Milwaukeeans know that St. Ben’s is the place to go for a hot meal, prepared with love and served with a side of compassion.
St. Ben’s Community Meal, along with the House of Peace, makes up Capuchin Community Services (CCS). CCS is a ministry of the Capuchin Franciscan Province of St. Joseph, serving the people of southeast Wisconsin, especially those whom Jesus in Matthew’s Gospel called “these least brothers of mine (Mt. 25:40).” As a community potluck, St. Ben’s serves a hot meal every Sunday through Thursday in the meal hall of St. Benedict the Moor Parish at 930 W State Street in the city’s Westown neighborhood. The meal, which originally rotated from site to site, has been served here on a permanent basis since November 1970. More than 90,000 meals are served each year. But what does it take to run a ministry of this size?
To start, this ministry required the actions of some giving people in the community by the names of Michael and Nettie Cullen. In 1966, inspired by Dorothy Day and the Catholic Worker movement, the Cullens started hosting a meal out of their home, just a mile from St. Benedict the Moor parish. The house became known as Casa Maria house and the meal promoted the practice of direct and personal sharing with people experiencing poverty by receiving guests in their own personal kitchen. However, as the meal grew, they were forced to seek larger quarters. In November 1970, in collaboration with Capuchin friar Alex Luzi and after much prayer and discernment, the meal was moved to the location where it sits today and became known as St. Ben’s Community Meal.
From the beginning, there was a strong emphasis on the community aspect of the meal. Sponsor groups from a variety of churches, organizations, and civic groups throughout the wider Milwaukee community committed to providing the meal. It is thanks to efforts and dedication of these sponsor groups that the meal continues today. St. Ben’s draws sponsor groups from people and groups of diverse backgrounds, including the Sikh Gurduara Brookfield, the Islamic Society of Milwaukee and others.
Perhaps one of the longest-serving meal sponsor groups is Our Lady of Lourdes Catholic Church, located at 3722 S. 58th St. The parish has been serving at St. Ben’s Community Meal for 48 years and was also one of the first meal sponsor groups to get involved. But what causes a church to be able to make a commitment like this? Mel Hynek is the current coordinator of the St. Ben’s Meal Program at Our Lady of Lourdes, along with his wife Joni. Mel gave us some insight into what drove the desire in him to get personally involved.
“I’m one who has seen poverty,” said Mel. “I taught in the Milwaukee Public School system and I taught in some areas where the families were struggling. I saw poverty up close and personal.” At MPS, Mel saw kids struggling with hunger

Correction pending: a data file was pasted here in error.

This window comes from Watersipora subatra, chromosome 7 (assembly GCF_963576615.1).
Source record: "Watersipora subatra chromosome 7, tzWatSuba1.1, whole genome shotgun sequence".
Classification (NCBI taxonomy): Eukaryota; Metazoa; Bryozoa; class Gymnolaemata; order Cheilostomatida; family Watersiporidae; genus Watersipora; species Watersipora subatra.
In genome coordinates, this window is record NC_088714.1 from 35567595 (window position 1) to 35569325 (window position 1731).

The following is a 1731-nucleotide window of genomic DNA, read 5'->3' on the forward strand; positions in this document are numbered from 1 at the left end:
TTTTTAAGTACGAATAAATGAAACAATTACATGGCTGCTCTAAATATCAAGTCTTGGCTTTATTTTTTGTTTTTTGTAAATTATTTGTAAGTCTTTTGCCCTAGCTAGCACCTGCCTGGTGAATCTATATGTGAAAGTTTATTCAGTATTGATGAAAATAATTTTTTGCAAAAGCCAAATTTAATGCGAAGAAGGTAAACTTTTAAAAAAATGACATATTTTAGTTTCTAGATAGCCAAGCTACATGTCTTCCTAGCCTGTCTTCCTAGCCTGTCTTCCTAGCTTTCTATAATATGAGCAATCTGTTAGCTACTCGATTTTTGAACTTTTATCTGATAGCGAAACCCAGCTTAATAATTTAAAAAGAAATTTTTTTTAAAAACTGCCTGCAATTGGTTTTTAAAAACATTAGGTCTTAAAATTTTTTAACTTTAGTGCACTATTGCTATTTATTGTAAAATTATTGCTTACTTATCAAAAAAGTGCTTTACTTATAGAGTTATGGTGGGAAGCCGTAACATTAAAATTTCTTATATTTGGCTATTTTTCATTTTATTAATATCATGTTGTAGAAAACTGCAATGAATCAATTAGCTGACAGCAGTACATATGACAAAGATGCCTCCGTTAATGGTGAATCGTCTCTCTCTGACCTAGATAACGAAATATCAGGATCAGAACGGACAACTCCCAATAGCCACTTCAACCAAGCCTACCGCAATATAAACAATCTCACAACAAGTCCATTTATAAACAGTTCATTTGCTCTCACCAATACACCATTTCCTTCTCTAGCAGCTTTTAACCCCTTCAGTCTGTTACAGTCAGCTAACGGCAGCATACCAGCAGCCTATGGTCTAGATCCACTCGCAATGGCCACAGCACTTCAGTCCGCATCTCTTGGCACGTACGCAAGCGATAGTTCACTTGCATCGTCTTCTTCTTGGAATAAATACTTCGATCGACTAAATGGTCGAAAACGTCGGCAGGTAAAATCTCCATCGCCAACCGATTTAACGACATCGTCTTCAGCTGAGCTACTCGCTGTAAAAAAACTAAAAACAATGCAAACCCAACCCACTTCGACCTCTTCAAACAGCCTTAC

and deprivation. “At that time, I would hear kids talking about not having anything to eat last night and comments like that stuck with me. I knew that this was something I could get involved with to help eliminate that problem.” Mel and Joni got involved serving the meal about 18 years ago and never looked back. “Somebody’s gotta help when there is that need there,” said Mel.
A Typical Day in the Life of a Meal Sponsor
Preparing the meal for an entire hall full of hungry guests is no easy feat, but with the right amount of help and a carefully structured day, the group at Our Lady of Lourdes pulls it off without a hitch.
“We meet at the kitchen of the church the day before at around 7:30 in the morning,” said Mel. Each volunteer has a dedicated task. “Two people work on making the roughly three and half gallons of gravy, another group works on cleaning the chicken and scraping off the extra fat so it’s nice and lean when we bake it. Another group, of one or two people along with myself, puts the chicken pieces in large pans, seasons it, and bakes it. While those activities are going on, we have a couple of people who will get the dishwasher going and make sure all the dishes are clean and ready. Another group butters the bread. Finally, volunteers take cookies, brownies, and cakes and assemble them into large plastic containers that we will use when we travel down to St. Ben’s. We also have parishioners who provide cut vegetables and hard boiled eggs.”
The Reason behind the Action
In total, there are about 18 people from the parish that are most likely to come every week or most weeks. “If you pay attention in the church and in the Bible, helping those in need is a theme that goes all the way through the Bible. Our parish really believes that. It’s a good feeling. I don’t have to struggle to have helpers. These people are committed to helping keep this program successful,” said Mel.
When asked if he had any advice for others looking get involved in the meal, Mel offered: “Have the courage to try getting involved with some helpful activity that you have an interest in and see how it goes. You might not know until you actually try something.”
“Most of the nights flow really well. We’ve never had a problem serving there in all the years I’ve been involved. All the St. Ben’s staff in the kitchen do a good job keeping everything organized and it all runs really smoothly. The best parts of the experience are the faces of the people you’re serving as they smile and say thank you.”